The National Park Service and the Garden Club of America recently renewed a formal partnership based on conservation and management of native plants.
“The Garden Club of America has supported national parks and the National Park Service since before there was a National Park Service and the formal renewal of this partnership will serve us well into the future," noted Park Service Director Jonathan Jarvis in a release.
The Garden Club, he continued, has played "an integral role in our efforts to restore federally listed threatened and endangered plant species and remove exotic plants from parks."
The Garden Club of America dates to 1913 and members were supportive in not only creating national parks but in creation of the National Park Service in 1916.
“They supported Minerva Hamilton Holt in her decade-long quest that resulted in the creation of Joshua Tree National Monument and they’ve generally supported creation of new parks and fought against efforts to exploit park lands for commercial gain," the Park Service director noted.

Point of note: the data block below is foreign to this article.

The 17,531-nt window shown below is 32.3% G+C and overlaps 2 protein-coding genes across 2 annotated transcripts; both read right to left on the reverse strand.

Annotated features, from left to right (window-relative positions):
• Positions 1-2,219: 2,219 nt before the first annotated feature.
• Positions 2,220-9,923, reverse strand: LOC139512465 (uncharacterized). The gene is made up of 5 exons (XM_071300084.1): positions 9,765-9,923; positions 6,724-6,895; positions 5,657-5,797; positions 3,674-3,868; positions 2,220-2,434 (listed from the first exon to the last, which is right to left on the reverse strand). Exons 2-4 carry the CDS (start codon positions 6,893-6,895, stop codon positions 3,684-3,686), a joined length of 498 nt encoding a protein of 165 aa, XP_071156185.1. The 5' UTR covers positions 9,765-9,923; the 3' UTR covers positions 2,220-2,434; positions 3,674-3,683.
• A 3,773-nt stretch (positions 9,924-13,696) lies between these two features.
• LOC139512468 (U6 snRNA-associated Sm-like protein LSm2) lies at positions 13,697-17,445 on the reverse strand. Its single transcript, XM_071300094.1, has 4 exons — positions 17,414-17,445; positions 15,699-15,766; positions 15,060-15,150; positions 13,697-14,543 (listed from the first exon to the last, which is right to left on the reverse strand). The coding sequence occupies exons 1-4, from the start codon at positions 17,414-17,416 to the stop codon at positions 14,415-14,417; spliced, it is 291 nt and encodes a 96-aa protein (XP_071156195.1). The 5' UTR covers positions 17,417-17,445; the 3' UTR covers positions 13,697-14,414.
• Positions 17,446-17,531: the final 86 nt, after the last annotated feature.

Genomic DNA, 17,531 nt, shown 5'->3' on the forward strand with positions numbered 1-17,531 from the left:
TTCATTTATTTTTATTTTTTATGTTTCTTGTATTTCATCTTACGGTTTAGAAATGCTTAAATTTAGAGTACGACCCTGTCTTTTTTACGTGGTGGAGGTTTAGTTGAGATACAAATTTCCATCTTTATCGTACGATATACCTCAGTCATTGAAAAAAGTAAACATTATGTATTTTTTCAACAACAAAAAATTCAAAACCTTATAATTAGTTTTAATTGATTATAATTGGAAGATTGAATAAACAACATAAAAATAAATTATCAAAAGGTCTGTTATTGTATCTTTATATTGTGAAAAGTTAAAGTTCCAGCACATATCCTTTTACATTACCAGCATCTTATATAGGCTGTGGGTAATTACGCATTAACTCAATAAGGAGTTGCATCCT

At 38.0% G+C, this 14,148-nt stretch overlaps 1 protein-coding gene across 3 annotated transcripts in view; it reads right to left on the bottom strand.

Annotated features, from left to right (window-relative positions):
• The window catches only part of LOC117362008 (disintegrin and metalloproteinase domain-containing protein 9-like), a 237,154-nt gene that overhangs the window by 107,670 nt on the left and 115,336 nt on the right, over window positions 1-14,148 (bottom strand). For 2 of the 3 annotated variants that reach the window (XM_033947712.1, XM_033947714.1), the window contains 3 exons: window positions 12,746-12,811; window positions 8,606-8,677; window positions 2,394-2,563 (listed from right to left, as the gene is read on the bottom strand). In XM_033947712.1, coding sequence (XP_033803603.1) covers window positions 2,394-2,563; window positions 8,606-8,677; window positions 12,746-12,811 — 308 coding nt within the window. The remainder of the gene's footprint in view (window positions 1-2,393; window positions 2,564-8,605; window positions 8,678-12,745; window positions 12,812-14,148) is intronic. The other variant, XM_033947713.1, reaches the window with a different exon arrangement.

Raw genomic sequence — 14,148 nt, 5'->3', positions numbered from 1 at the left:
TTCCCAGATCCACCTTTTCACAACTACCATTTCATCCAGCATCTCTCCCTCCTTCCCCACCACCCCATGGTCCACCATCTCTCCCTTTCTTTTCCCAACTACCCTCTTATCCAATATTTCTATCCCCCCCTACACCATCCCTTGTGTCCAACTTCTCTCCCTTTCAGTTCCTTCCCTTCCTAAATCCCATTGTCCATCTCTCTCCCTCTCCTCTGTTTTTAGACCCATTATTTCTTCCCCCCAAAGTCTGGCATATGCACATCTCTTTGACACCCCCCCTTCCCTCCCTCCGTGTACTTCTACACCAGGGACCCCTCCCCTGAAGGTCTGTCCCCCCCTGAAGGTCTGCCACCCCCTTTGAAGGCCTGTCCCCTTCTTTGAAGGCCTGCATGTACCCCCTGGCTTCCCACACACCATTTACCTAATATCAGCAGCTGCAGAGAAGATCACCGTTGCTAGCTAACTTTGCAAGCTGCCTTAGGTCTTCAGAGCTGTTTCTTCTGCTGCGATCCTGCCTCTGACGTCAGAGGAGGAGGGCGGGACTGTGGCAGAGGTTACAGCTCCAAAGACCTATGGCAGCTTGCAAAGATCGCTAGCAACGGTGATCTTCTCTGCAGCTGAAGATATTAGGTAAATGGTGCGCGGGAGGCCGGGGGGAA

All that while, Garden Club of America members supported work in conservation and plant management. Through the formal partnership, national parks work with the local Garden Club of America clubs to inventory, map, monitor, propagate, and transplant threatened or endangered plants; pull invasive plants; and conduct valuable research projects.
"Garden Club of America members are excited about continuing our partnership with the National Park Service,” said Joan George, president of the Garden Club of America. “This ongoing relationship has enhanced our ability to achieve mutual goals."
Examples of current National Park Service/Garden Club of America projects include surveys of rare plants at Acadia National Park, removal of invasive plants at Congaree and Cuyahoga Valley national parks, and restoration of Texas trailing phlox (Phlox nivalis ssp texensis) in Big Thicket National Preserve.
The Park Service and the Garden Club of America have also partnered with the Lady Bird Johnson Wildflower Center to initiate the Be PlantWise Program, which gives gardeners tips on how to manage their gardens to preserve the unique qualities of neighboring wild lands.